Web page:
Do you watch the tv show Scandal? I do. It’s terrible, really, because by that time of night my eyes are scratchy and my body really wants to sleep. But my brain – it is so excited. It is excited because it knows we will be taken on an adventure of epic proportions. Unexpected things will happen, clues will be dropped, dead ends will shock us. People we like will do things that absolutely blow our minds – things we didn’t think they were capable of (if you watch the show, you know exactly who I mean.) My brain loves to guess and theorize and looks for signs as the episode evolves. In short – it loves trying to solve the mystery set before us in the show.

Downton Abbey does this, too – just in a completely different time era and with a very different feel (the rest of it is shockingly similar if you think about it).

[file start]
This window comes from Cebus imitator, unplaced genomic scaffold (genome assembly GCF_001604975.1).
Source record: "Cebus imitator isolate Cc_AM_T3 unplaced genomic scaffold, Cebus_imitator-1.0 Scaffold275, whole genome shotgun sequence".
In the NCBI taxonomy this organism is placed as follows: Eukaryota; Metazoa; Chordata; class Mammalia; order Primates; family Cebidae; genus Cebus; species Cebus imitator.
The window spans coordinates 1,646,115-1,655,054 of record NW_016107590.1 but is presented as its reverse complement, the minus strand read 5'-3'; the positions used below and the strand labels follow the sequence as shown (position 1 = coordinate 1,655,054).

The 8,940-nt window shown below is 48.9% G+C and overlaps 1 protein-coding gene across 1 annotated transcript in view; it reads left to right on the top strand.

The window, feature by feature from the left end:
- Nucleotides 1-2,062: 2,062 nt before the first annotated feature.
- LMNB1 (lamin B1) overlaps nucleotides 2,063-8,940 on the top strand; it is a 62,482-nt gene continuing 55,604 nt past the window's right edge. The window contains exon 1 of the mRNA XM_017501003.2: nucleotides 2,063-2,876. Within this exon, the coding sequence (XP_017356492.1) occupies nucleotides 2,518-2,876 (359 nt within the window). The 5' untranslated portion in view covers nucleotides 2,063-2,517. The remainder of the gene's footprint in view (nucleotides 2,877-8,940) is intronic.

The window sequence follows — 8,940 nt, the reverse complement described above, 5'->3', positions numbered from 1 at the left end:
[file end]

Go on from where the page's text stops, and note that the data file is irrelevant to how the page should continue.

Television writers and producers create these exciting mysteries because they know they captivate us. And we can look at the wild success of these shows and confidently use these same strategies in our own communicating to have a similar effect.

So, let’s do that. I’ll show you some ways you can use the “our brain loves a puzzle” in your own communication, even if you aren’t “dating” the president or the sudden and unexpected heiress of a huge estate.

In service of our goal to use a “puzzle” to captivate, I’ll cover three things:

  1. What is a puzzle for communication purposes?
  2. When do I use a puzzle to captivate?
  3. How do I resolve the puzzle in a way that helps me reach my communication goal? (Such as convince my boss, land the client, etc.)

Sound good? Alright.

What is a puzzle for communication purposes?

A puzzle is when you offer up part of the information – enough to get their attention and peak their interest – but then leave out the conclusion and wrap up. Essentially, you leave them guessing for a while.

When do I use a puzzle to captivate?